Roman Fraden: Back In The Closet | Edinburgh Fringe review by Steve Bennett © Jamie Biver
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Roman Fraden: Back In The Closet

Edinburgh Fringe review by Steve Bennett

Dick-obsessed American comic Roman Fraden tries so hard to be outlandish, but his material seems cheap, however much commitment he puts into performing it.

For a gay man, he’s pretty reductive about other gay men, portraying them all as stereotypically prissy. He has a running joke about what he calls the ‘gay face’ that all homosexual men apparently have (I’m sure you have always wondered why Paul Sinha, Stephen Fry and Matt Lucas are so hard to tell apart). After some investigation, he concludes it’s down to sucking cock. Of course it is.

A telling moment comes when he talks about trying anal sex for the first time. How do guys clean their butts, he asks, presumably rhetorically so he can shock us with his dirtiness. But a gruff Scottish voice calls out from the darkness to explain, as matter-of-factly as you like, exactly how a douche works. In an instant, any prudishness Fraden was hoping to challenge evaporates. There’s a funny analogy at the heart of this section, but his ‘what am I like?!’ shtick does nothing for it.

In another lazy chunk, he takes to his keyboard for the oldest trick in the musical comedy songbook, ending one half of a rhyming couplet with stunt and – surprise! - not dropping the c-bomb on the next.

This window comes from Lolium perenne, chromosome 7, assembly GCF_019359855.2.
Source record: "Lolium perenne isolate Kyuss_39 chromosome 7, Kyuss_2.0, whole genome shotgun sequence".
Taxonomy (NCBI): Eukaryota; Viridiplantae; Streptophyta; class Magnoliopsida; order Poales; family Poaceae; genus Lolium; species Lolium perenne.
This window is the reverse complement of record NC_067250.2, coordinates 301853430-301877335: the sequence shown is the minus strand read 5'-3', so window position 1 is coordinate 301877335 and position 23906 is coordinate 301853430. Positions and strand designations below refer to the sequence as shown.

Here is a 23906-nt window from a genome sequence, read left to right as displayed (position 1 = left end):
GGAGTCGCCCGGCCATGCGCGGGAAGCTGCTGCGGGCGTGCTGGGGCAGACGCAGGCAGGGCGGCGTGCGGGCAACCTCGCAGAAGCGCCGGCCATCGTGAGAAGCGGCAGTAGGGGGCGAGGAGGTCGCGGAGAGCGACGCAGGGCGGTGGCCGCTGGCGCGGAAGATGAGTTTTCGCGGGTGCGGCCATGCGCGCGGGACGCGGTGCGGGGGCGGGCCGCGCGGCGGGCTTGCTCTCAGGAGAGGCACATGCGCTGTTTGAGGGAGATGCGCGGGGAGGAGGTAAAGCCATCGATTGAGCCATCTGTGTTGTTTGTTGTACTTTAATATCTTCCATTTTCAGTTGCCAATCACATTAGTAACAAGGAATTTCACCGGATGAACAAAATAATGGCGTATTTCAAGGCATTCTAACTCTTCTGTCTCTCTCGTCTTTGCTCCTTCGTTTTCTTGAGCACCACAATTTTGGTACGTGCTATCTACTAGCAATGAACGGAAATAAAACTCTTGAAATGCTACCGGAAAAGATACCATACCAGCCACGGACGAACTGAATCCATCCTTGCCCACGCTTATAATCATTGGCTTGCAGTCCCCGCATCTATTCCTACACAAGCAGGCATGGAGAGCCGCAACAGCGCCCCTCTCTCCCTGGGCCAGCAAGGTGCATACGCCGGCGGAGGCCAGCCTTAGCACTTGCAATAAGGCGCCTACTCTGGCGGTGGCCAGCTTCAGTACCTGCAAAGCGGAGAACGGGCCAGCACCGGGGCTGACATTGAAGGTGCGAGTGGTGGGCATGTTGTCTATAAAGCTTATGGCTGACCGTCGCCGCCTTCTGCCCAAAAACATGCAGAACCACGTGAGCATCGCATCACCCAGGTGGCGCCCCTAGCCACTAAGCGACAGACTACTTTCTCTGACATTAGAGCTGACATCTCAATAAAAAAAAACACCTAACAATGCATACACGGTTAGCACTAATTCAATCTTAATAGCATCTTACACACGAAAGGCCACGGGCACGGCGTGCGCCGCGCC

There are a couple of celebrity encounter anecdotes here, too, though they are overplayed. There’s a story about Sting, way too long-winded for the one good line that pays it off, while his name-dropping of Tonya Harding doesn’t really go anywhere. He knows her because he used to be a figure skating champion – certainly a unique backstory for a comic – but there’s no storytelling flourish to how he recalls the day Nancy Kerrigan was nobbled on the orders of Harding’s ex-husband.

Fraden still has the moves, though, and brings a unique physicality to his performance. Another plus is a decent stand-up routine on the peculiarity of applause, but it’s fairly short-lived.

All the strands are forced together in an acid flashback at the end – a contrived callback device that could accommodate anything, and is as tedious as hearing anyone recount their actual trip.

Fraden tries so hard to package material in a unique way, but overlooks the more substantial issue that the material itself is what needs the work.

However, you have to feel sorry for him one respect, shelling out good money for the Gilded Balloon’s Balcony room: a cramped sweatbox of a venue that has deafening noise bleed from the music show next door… it’s a worse performing environment than a lot of the spaces he could have got for free.

Review date: 6 Aug 2018
Reviewed by: Steve Bennett
Reviewed at: Gilded Balloon Teviot

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